Jay Dicharry is a biomechanics researcher and physical therapist with a focus on running injuries.  He runs a gait biomechanics lab at the University of Virginia (blog here) and has published some excellent reviews (here) and original research in the area (here).  He has also a new book out on running injuries (here).  I am a big fan of how Jay explains running biomechanics and he does an excellent job in his book. In the book he proposes a possible mechanism where lack of hip extension may negatively influence runners.  Jay lays out an excellent case for how poor hip extension can compromise efficiency (I can get behind this) and may also increase injury risk (I’m still skeptical when anything comes to pain because of the complexity of the pain experience and the poor track record that biomechanics has in predicting pain but this is no fault of Jay Dicharry).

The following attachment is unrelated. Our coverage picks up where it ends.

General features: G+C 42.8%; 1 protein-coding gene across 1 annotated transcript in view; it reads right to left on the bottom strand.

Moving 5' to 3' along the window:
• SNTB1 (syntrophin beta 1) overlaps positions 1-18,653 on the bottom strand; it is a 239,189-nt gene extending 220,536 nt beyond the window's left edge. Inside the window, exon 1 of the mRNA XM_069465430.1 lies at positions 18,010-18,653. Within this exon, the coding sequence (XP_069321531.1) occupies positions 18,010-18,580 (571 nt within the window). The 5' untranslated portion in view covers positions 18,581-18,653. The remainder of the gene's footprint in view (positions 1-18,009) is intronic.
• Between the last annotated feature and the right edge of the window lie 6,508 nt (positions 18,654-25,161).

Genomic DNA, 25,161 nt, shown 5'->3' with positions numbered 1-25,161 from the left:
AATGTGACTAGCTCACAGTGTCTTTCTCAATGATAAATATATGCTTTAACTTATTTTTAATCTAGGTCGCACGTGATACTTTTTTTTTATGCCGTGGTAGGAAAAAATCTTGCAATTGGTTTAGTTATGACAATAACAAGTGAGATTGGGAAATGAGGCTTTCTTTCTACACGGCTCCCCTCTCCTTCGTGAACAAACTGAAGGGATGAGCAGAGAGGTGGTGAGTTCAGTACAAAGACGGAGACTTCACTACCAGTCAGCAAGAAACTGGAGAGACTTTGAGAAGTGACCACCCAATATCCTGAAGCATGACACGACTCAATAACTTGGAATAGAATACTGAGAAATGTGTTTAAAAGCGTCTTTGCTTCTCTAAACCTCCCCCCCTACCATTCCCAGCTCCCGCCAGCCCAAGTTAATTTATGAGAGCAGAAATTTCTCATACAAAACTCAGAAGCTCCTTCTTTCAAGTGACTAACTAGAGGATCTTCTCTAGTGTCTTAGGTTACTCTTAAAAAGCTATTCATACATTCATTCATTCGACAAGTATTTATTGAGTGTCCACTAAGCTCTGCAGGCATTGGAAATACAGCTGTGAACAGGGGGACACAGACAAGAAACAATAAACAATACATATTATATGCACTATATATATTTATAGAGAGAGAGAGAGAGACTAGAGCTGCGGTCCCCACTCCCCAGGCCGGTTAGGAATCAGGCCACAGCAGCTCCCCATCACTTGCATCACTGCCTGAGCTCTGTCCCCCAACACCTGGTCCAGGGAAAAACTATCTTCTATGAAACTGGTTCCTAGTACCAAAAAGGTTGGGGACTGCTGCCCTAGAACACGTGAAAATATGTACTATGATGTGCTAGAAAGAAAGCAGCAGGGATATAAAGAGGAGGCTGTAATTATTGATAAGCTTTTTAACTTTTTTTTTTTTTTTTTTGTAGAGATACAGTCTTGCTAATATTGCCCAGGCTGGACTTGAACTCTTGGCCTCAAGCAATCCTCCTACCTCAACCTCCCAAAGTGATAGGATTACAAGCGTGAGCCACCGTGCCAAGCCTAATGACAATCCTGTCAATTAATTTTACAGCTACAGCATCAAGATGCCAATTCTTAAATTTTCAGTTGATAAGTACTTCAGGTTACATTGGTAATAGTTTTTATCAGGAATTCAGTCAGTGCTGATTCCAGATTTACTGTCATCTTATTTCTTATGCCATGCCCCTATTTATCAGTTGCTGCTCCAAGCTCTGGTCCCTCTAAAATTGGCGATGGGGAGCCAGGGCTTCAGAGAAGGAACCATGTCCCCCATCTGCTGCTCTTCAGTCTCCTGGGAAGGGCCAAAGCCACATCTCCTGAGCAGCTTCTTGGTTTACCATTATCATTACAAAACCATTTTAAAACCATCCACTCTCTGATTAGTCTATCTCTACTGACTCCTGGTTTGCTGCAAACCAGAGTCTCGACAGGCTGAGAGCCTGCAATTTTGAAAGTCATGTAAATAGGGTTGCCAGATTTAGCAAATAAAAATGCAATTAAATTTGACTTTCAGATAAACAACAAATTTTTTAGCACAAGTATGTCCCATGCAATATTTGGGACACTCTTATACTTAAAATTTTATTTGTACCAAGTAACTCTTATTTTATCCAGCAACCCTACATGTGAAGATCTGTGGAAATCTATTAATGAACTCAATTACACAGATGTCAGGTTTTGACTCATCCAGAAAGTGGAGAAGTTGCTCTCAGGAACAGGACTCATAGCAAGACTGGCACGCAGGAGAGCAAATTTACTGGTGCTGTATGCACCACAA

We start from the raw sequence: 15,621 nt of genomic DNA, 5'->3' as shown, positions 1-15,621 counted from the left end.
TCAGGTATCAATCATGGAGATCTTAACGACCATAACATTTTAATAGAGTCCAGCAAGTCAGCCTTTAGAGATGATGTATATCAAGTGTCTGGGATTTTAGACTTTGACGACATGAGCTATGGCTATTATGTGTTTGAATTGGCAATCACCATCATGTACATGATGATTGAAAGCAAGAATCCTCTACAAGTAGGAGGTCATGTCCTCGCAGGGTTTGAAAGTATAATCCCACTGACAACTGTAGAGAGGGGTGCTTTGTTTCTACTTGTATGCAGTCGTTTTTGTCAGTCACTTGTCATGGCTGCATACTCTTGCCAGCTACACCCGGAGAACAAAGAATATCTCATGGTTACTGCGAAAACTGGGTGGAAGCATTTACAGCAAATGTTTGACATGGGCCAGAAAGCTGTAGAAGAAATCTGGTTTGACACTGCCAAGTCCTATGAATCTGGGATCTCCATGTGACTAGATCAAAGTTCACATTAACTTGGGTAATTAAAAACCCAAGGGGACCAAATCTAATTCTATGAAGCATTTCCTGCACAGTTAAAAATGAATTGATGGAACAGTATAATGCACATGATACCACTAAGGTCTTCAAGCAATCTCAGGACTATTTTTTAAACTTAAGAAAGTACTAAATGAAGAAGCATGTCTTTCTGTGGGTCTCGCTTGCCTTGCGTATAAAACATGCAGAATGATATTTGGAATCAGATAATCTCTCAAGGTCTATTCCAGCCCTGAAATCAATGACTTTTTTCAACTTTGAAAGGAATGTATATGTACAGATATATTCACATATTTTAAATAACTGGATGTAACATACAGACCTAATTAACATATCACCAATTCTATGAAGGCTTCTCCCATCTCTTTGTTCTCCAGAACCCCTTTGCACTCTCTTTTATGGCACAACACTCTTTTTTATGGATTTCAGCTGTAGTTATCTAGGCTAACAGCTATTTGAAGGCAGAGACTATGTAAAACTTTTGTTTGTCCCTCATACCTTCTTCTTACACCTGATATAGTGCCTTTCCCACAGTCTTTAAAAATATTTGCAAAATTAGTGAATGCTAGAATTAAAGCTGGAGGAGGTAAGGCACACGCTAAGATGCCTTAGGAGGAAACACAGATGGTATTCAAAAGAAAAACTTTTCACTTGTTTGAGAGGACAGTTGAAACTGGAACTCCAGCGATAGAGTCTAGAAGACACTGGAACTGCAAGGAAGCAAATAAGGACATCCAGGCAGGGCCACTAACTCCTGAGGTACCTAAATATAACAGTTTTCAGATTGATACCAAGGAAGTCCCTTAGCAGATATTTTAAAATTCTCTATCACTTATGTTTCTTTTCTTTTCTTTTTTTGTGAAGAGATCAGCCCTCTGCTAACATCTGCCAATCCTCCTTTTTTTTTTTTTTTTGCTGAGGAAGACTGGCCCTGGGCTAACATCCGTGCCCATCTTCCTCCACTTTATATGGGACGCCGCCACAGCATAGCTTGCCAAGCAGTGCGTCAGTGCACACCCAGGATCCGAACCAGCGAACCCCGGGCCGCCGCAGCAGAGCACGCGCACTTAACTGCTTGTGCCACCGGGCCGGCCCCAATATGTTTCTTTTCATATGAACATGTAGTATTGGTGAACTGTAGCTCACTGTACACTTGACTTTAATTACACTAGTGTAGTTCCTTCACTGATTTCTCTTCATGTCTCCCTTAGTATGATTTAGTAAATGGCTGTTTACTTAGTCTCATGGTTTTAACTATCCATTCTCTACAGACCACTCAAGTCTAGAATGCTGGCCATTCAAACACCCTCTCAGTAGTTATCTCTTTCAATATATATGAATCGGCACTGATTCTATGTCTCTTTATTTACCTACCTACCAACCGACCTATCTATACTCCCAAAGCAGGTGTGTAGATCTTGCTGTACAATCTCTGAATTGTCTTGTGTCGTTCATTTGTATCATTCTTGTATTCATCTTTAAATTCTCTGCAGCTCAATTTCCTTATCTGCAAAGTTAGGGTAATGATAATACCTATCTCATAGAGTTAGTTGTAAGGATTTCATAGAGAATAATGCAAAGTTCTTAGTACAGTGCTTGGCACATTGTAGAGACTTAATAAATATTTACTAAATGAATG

Theory in a Simplified Nutshell:  Limited Hip Extension causes Overstriding.

Jay describes the swinging leg as pendulum.  It has a front side swing (swinging forward to strike the ground) and a back side swing (backside mechanics that occur before the leg leaves the ground).  What Jay suggests is that if you don’t have adequate hip extension the athlete will “sit back” while running and will have increased front side swing (see the picture above from www.goodguystri.ca).  In other words, the pendulum arc will be shifted to the front side and the runner will land with the foot too far in front of the centre of mass – aka: overstriding.  This problem will be compounded at increasing speeds when the athlete looks to increase their  stride length.